To understand complex, emotional human lives into a scientific account of history, we have to make sure our explanations are not too tight. Unlike hard-core Marxist historians who insist that economics is the root of everything, we have to keep our systems flexible enough to acknowledge seduction alongside grain distribution as a significant historical agent. The CIA failed to realise this in the Eighties, when they knew the number of inches the wheat in Ukraine had grown, but didn’t know that people were about to riot in Moscow.

At the end of the day, we cannot run an effective society without paying heed to scientific discoveries. For instance, the psychologist John Bowlby has shown that infants who are not able to form a strong bond with an adult in their first two years of life, they will almost invariably never grow into happy and competent adults. This research tells us that intervention to ensure all infants receive affection is vital to a peaceful world. Science works, bitches, and you ignore it at your peril.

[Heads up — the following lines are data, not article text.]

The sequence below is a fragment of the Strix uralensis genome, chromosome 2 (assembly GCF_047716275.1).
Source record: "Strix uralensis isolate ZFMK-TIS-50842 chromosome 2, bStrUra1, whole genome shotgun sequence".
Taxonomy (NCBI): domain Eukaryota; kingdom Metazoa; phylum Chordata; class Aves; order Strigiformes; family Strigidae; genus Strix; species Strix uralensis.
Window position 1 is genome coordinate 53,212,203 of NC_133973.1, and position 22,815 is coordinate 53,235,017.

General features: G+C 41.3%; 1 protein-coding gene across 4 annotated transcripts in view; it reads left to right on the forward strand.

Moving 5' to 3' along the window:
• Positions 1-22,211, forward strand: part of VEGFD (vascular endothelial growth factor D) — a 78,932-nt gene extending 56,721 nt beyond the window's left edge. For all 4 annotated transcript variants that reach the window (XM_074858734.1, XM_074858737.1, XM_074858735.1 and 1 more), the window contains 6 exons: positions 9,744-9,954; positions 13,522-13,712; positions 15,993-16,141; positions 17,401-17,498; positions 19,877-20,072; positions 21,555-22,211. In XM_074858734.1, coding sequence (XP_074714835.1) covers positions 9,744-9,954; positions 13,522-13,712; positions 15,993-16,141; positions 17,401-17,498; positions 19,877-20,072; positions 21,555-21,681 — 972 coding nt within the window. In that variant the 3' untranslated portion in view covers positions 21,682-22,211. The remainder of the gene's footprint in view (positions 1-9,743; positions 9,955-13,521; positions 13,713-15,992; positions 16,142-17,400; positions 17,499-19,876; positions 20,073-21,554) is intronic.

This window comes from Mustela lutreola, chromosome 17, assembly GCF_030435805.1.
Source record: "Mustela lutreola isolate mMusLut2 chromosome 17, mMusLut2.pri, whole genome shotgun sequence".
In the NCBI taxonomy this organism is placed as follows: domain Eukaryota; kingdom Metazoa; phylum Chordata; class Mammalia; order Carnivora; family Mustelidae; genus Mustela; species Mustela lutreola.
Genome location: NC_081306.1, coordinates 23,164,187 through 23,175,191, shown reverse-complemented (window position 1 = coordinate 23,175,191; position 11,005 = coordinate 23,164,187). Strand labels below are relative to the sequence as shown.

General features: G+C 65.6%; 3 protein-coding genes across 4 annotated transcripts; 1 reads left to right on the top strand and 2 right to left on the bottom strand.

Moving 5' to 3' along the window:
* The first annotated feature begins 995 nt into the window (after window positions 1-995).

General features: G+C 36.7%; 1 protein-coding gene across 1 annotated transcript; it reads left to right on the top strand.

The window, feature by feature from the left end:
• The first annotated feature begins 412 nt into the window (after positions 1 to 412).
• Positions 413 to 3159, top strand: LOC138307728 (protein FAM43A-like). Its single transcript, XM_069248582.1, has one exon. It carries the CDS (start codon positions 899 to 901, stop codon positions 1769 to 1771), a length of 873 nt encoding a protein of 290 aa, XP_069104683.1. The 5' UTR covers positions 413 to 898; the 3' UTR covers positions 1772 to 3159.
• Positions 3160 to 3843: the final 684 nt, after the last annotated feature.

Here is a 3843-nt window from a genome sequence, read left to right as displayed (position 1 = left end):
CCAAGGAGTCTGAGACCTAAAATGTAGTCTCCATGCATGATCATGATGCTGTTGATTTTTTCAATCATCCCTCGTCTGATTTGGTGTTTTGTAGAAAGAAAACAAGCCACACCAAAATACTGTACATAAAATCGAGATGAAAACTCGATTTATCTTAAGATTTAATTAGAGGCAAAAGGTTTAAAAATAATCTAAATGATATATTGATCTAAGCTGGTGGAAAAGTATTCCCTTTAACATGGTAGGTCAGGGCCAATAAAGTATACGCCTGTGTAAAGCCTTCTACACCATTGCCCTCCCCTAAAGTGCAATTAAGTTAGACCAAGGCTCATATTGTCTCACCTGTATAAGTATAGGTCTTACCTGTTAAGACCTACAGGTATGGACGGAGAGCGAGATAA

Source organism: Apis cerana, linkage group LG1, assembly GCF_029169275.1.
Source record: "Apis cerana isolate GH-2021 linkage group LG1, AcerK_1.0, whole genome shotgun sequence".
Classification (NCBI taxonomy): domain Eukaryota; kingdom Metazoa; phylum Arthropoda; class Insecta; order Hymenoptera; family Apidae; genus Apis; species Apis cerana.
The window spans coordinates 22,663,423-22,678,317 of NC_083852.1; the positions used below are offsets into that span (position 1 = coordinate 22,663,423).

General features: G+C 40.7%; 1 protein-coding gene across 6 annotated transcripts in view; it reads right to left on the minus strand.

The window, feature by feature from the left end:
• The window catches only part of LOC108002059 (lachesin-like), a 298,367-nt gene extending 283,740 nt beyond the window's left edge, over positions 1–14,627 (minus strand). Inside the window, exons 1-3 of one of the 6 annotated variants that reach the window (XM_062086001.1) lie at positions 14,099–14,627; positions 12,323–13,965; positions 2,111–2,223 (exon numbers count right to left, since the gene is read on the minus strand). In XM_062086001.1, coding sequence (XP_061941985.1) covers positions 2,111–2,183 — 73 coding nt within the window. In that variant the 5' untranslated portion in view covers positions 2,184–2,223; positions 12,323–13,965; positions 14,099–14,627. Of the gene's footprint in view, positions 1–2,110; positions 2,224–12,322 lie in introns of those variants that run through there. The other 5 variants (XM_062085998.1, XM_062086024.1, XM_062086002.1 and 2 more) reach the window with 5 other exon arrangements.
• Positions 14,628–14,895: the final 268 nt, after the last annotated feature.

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About the Author ()

Tristan Egarr edited in 2008. He threw a chair once.

Comments (6)

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  1. Kerry says:

    I promise, next time I won’t leave until I’ve super-subbed every last scrap!

    Hey, at least it was about science, not politics or law or media, where they get bitchy… science fac are so thrilled to be getting some headway on the building they were promised in ?1982 or so, that they’re all pretty mellow right now!

  2. speaking of chickens says:

    chickens don’t make theories

  3. Alan Shore says:

    “Dog does not play dice with the universe.”
    – Elbert Ainstein.

  4. Dave Wilson says:

    Hey man, I spotted a typo.

    tut tut tut.

    Our mother will be angry, but it doesn’t matter. I’m going to chop her into bits.

  5. Mother says:

    I spotted two typos. ‘Pierre Duhem’ + ‘minutiae’.

    Your blades just aren’t sharp enough for Mother.

  6. Yeah, this thing had about half a dozenfucking typos in it. Must go flagellate myself.